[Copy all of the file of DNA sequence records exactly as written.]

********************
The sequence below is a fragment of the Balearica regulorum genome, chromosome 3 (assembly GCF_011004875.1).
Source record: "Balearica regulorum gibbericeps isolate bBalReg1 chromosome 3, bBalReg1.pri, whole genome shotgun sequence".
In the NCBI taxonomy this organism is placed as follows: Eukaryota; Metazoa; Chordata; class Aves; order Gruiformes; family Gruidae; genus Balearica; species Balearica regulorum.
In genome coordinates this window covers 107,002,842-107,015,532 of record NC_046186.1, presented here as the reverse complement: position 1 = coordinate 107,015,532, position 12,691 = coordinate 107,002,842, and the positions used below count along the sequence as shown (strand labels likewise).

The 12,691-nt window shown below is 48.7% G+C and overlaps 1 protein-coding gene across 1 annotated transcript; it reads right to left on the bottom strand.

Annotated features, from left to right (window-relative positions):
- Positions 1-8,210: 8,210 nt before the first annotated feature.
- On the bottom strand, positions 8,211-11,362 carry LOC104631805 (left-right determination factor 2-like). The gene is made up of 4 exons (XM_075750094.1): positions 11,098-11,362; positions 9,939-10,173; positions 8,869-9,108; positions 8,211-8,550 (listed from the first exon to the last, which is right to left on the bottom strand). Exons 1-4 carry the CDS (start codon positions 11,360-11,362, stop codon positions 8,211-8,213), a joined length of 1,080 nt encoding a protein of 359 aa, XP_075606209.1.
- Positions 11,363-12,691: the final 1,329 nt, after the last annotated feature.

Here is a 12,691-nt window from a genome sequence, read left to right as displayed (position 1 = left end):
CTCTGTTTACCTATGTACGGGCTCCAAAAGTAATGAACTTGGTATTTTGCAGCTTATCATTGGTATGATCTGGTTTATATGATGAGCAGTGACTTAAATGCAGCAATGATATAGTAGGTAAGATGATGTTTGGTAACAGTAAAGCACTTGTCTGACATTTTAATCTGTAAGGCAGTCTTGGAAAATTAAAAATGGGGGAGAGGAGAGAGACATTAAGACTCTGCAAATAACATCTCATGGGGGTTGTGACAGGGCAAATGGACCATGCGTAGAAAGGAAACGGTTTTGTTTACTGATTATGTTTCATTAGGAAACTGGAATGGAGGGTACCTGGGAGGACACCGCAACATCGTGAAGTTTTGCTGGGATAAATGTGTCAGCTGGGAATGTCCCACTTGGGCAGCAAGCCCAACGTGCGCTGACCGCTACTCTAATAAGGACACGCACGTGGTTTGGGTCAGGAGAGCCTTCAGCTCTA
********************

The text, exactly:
The sequence below is a fragment of the Balearica regulorum genome, chromosome 3 (assembly GCF_011004875.1).
Source record: "Balearica regulorum gibbericeps isolate bBalReg1 chromosome 3, bBalReg1.pri, whole genome shotgun sequence".
In the NCBI taxonomy this organism is placed as follows: Eukaryota; Metazoa; Chordata; class Aves; order Gruiformes; family Gruidae; genus Balearica; species Balearica regulorum.
In genome coordinates this window covers 107,002,842-107,015,532 of record NC_046186.1, presented here as the reverse complement: position 1 = coordinate 107,015,532, position 12,691 = coordinate 107,002,842, and the positions used below count along the sequence as shown (strand labels likewise).

The 12,691-nt window shown below is 48.7% G+C and overlaps 1 protein-coding gene across 1 annotated transcript; it reads right to left on the bottom strand.

Annotated features, from left to right (window-relative positions):
- Positions 1-8,210: 8,210 nt before the first annotated feature.
- On the bottom strand, positions 8,211-11,362 carry LOC104631805 (left-right determination factor 2-like). The gene is made up of 4 exons (XM_075750094.1): positions 11,098-11,362; positions 9,939-10,173; positions 8,869-9,108; positions 8,211-8,550 (listed from the first exon to the last, which is right to left on the bottom strand). Exons 1-4 carry the CDS (start codon positions 11,360-11,362, stop codon positions 8,211-8,213), a joined length of 1,080 nt encoding a protein of 359 aa, XP_075606209.1.
- Positions 11,363-12,691: the final 1,329 nt, after the last annotated feature.

Here is a 12,691-nt window from a genome sequence, read left to right as displayed (position 1 = left end):
CTCTGTTTACCTATGTACGGGCTCCAAAAGTAATGAACTTGGTATTTTGCAGCTTATCATTGGTATGATCTGGTTTATATGATGAGCAGTGACTTAAATGCAGCAATGATATAGTAGGTAAGATGATGTTTGGTAACAGTAAAGCACTTGTCTGACATTTTAATCTGTAAGGCAGTCTTGGAAAATTAAAAATGGGGGAGAGGAGAGAGACATTAAGACTCTGCAAATAACATCTCATGGGGGTTGTGACAGGGCAAATGGACCATGCGTAGAAAGGAAACGGTTTTGTTTACTGATTATGTTTCATTAGGAAACTGGAATGGAGGGTACCTGGGAGGACACCGCAACATCGTGAAGTTTTGCTGGGATAAATGTGTCAGCTGGGAATGTCCCACTTGGGCAGCAAGCCCAACGTGCGCTGACCGCTACTCTAATAAGGACACGCACGTGGTTTGGGTCAGGAGAGCCTTCAGCTCTA